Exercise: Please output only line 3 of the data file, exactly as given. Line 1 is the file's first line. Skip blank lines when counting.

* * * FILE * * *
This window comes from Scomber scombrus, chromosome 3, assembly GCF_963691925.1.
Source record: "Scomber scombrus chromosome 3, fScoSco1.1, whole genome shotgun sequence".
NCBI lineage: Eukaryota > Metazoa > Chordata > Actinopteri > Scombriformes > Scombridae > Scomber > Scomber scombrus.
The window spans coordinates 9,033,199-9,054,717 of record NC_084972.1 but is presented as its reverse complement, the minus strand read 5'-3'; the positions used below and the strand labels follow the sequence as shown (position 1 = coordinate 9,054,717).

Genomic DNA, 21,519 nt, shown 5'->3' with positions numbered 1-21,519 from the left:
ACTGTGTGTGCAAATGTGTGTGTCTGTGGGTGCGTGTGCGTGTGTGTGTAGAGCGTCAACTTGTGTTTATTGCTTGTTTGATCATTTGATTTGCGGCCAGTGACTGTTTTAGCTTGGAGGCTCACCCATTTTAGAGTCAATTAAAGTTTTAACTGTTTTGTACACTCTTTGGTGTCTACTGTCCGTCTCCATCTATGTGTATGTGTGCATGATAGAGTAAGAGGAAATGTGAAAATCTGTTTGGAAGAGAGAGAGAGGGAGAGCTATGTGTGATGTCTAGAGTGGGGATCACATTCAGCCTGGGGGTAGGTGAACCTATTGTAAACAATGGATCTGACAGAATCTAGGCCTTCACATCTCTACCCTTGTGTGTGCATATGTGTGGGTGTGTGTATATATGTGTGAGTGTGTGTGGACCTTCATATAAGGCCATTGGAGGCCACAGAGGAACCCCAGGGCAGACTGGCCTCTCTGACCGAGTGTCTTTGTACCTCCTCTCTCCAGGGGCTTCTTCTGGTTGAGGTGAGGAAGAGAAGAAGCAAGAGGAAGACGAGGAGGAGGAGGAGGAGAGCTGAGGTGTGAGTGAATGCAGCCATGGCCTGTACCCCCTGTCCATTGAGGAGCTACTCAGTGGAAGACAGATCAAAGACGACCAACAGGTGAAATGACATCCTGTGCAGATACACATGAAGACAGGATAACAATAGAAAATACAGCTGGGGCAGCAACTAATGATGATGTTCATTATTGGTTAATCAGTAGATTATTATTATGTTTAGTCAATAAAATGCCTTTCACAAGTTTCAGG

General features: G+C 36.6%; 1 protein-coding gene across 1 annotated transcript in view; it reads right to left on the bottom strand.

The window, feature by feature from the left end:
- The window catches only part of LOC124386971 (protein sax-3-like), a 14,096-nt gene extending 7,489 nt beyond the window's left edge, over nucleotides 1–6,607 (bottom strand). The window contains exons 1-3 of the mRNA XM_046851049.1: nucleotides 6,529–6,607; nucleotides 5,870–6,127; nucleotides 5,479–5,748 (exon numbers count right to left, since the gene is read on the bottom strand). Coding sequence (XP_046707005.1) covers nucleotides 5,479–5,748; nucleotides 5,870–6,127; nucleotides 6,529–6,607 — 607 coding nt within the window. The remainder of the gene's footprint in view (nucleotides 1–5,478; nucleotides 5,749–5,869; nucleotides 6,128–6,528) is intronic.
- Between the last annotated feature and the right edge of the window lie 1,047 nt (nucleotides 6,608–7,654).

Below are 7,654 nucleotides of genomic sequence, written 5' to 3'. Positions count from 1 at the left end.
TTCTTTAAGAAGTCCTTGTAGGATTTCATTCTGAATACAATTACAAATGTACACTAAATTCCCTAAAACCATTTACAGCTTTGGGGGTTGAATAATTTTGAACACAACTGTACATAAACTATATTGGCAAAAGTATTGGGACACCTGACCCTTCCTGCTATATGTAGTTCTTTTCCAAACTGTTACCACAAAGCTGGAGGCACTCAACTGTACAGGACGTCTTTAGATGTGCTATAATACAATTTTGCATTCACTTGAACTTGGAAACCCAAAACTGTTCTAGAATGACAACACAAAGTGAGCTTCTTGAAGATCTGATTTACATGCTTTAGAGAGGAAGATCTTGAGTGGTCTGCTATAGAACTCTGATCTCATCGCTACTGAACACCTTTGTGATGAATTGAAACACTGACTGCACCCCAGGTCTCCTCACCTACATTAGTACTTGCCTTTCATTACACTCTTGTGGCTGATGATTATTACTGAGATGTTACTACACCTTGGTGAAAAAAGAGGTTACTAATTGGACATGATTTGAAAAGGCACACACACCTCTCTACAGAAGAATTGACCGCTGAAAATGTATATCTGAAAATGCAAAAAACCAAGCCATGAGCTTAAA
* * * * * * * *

NCBI lineage: Eukaryota > Metazoa > Chordata > Actinopteri > Scombriformes > Scombridae > Scomber > Scomber scombrus.